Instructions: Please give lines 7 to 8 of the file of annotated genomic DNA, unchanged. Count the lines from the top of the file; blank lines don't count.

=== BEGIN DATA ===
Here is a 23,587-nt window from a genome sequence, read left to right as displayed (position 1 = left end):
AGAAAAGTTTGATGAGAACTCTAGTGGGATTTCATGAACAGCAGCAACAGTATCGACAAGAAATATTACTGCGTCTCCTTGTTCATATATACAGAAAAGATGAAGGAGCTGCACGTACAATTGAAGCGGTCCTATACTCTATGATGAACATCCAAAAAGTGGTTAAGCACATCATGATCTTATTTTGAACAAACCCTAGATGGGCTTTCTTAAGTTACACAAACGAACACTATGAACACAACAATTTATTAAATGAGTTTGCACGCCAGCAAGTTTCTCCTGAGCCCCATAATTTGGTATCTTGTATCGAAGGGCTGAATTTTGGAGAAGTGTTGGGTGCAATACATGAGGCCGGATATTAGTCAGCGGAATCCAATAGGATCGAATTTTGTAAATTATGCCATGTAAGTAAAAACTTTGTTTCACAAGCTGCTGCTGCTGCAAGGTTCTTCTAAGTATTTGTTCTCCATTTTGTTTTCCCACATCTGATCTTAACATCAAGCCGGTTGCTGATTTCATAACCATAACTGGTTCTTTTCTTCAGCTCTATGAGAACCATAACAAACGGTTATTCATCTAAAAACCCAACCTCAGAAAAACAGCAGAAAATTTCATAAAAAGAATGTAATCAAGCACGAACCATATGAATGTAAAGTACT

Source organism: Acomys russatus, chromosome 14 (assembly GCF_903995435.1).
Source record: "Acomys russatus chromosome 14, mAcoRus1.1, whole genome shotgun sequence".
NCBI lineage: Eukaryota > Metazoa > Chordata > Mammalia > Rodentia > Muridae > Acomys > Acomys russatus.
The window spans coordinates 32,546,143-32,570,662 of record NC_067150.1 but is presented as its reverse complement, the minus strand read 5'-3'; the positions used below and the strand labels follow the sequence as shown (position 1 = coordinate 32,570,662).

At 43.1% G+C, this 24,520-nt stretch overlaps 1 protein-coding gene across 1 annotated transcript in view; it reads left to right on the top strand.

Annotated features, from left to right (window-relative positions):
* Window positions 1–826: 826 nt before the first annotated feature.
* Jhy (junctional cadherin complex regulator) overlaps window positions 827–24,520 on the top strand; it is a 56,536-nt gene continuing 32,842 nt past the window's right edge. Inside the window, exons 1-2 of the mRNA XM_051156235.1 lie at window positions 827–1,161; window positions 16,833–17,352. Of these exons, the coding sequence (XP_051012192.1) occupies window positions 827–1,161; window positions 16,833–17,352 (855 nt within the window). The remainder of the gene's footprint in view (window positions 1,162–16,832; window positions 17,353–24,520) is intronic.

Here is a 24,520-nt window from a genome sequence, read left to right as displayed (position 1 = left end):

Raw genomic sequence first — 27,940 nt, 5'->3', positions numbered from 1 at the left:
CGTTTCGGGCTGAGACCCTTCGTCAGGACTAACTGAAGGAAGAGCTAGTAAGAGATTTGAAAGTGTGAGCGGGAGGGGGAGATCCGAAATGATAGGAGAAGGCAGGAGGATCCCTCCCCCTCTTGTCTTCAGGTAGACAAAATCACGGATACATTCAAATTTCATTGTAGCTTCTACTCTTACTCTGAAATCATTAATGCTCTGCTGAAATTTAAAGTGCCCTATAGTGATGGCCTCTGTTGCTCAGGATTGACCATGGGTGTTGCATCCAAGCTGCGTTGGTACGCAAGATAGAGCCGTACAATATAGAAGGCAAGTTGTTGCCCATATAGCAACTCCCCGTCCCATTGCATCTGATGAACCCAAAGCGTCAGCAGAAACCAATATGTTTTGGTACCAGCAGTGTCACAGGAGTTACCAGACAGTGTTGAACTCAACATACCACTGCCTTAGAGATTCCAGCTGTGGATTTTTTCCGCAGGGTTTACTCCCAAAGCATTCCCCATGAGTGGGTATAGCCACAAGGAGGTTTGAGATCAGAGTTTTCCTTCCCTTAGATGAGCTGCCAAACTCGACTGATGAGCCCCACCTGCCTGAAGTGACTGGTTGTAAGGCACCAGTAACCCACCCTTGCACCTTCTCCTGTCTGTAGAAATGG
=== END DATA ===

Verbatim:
At 43.1% G+C, this 24,520-nt stretch overlaps 1 protein-coding gene across 1 annotated transcript in view; it reads left to right on the top strand.

Annotated features, from left to right (window-relative positions):